1.15 Self Esteem and Scrapbooking

Program Connections:
  • Key to Me
    • 1. Who Am I?
    • 6. Fun Alone
  • Key to the Arts
    • 2. Best of Brownies


National Challenge:

  • Girl Empower Challenge

Gathering Activity (in their circles)

  • Attendance and dues
  • Draw a "fun alone" picture for their scrapbook. (6"x6") (note: printed on legal sized paper, then cut down to two 6"x6" sheets)


  • Circle Songs
  • Brownie Song


  • Talk about Girl Empower challenge (note: we gave lots of opportunities for the girls to provide input in this discussion).
  • The Girl EmPower Challenge encourages girls to think about healthy, equal, and non-violent relationships.
  • Last week we did the Love Birds activity which had us thinking about how we feel when we are loved. Those good feelings happen when we are in a “healthy” relationship.
  • This week we are going to do two more activities from this challenge: we are going to first do an activity about “self esteem”, which is how you feel about yourself
  • What Is Self-Esteem? (from http://kidshealth.org/kid/feeling/emotion/self_esteem.html#)
  • To understand self-esteem, it helps to break the term into two words. Let's take a look at the word esteem (say: ess-teem) first. Esteem is a fancy word for thinking that someone or something is important or valuing that person or thing. For example, if you really admire your friend's dad because he volunteers at the fire department, it means you hold him in high esteem. And the special trophy for the most valuable player on a team is often called an esteemed trophy. This means the trophy stands for an important accomplishment.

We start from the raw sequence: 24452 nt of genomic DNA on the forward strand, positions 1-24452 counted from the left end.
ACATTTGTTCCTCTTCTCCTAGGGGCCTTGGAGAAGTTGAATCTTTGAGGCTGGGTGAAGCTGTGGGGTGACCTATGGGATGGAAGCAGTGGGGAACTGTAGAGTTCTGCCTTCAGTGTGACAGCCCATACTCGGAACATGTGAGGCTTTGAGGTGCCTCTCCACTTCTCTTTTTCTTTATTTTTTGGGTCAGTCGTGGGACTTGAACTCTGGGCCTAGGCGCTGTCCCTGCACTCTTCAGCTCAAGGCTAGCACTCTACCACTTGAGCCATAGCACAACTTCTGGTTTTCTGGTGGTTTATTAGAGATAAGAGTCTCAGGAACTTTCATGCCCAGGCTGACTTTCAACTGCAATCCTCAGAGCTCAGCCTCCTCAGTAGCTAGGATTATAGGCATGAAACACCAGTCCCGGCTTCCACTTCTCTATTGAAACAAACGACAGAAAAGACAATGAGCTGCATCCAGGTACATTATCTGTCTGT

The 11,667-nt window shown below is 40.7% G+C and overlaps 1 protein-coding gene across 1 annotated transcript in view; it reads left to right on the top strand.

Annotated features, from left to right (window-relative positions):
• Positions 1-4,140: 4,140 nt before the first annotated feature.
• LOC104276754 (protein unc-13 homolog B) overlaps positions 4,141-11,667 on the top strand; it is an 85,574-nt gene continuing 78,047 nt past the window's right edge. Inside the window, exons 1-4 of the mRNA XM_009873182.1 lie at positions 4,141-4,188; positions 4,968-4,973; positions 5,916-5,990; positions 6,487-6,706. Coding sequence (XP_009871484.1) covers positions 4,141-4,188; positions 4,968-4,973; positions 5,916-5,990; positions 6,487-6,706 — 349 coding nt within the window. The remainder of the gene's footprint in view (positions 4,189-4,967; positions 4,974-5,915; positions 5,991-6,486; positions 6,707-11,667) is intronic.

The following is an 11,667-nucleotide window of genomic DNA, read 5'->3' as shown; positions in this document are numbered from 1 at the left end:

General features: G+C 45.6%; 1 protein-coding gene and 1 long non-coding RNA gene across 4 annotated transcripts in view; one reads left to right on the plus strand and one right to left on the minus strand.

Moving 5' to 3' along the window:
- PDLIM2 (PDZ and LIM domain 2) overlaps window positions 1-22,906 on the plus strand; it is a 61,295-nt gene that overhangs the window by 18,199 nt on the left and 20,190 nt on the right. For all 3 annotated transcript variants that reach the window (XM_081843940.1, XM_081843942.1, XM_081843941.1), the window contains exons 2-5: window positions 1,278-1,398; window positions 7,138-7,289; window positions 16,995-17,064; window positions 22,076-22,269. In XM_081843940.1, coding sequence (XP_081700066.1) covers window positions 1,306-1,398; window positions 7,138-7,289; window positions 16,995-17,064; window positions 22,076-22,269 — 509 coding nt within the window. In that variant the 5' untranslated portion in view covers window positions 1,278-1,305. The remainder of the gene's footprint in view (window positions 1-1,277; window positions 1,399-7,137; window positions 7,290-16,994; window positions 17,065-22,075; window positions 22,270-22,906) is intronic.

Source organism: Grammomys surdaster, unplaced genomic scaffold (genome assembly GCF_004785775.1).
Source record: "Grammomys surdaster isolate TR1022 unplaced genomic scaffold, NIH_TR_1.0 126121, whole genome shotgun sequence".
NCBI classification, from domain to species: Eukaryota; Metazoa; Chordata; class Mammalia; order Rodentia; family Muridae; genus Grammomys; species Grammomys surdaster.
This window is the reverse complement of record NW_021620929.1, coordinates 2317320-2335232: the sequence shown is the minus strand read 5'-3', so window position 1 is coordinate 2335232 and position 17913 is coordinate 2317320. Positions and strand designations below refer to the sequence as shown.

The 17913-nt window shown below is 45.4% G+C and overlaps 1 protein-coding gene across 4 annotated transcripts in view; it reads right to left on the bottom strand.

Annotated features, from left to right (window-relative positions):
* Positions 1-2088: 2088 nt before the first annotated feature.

• And self means, well, yourself! So put the two words together and it's easier to see what self-esteem is. It's how much you value yourself and how important you think you are. It's how you see yourself and how you feel about your achievements.
  • Self-esteem isn't bragging about how great you are. It's more like quietly knowing that you're worth a lot (priceless, in fact!). It's not about thinking you're perfect — because nobody is — but knowing that you're worthy of being loved and accepted.
  • Self-esteem isn't like a cool pair of sneakers that you'd love to have but don't have to have. A kid needs to have self-esteem. Good self-esteem is important because it helps you to hold your head high and feel proud of yourself and what you can do. It gives you the courage to try new things and the power to believe in yourself. It lets you respect yourself, even when you make mistakes. And when you respect yourself, adults and other kids usually respect you, too.
  • Having good self-esteem is also the ticket to making good choices about your mind and body. If you think you're important, you'll be less likely to follow the crowd if your friends are doing something dumb or dangerous. If you have good self-esteem, you know that you're smart enough to make your own decisions. You value your safety, your feelings, your health — your whole self! Good self-esteem helps you know that every part of you is worth caring for and protecting.
  • here are a few things that you can try to increase your self-esteem:
    • Make a list of the stuff you're good at. It can be anything from drawing or singing to playing a sport or telling a good joke. If you're having trouble with your list, ask your mom or dad to help you with it. Then add a few things to the list that you'd like to be good at. Your mom or dad can help you plan a way to work on those skills or talents.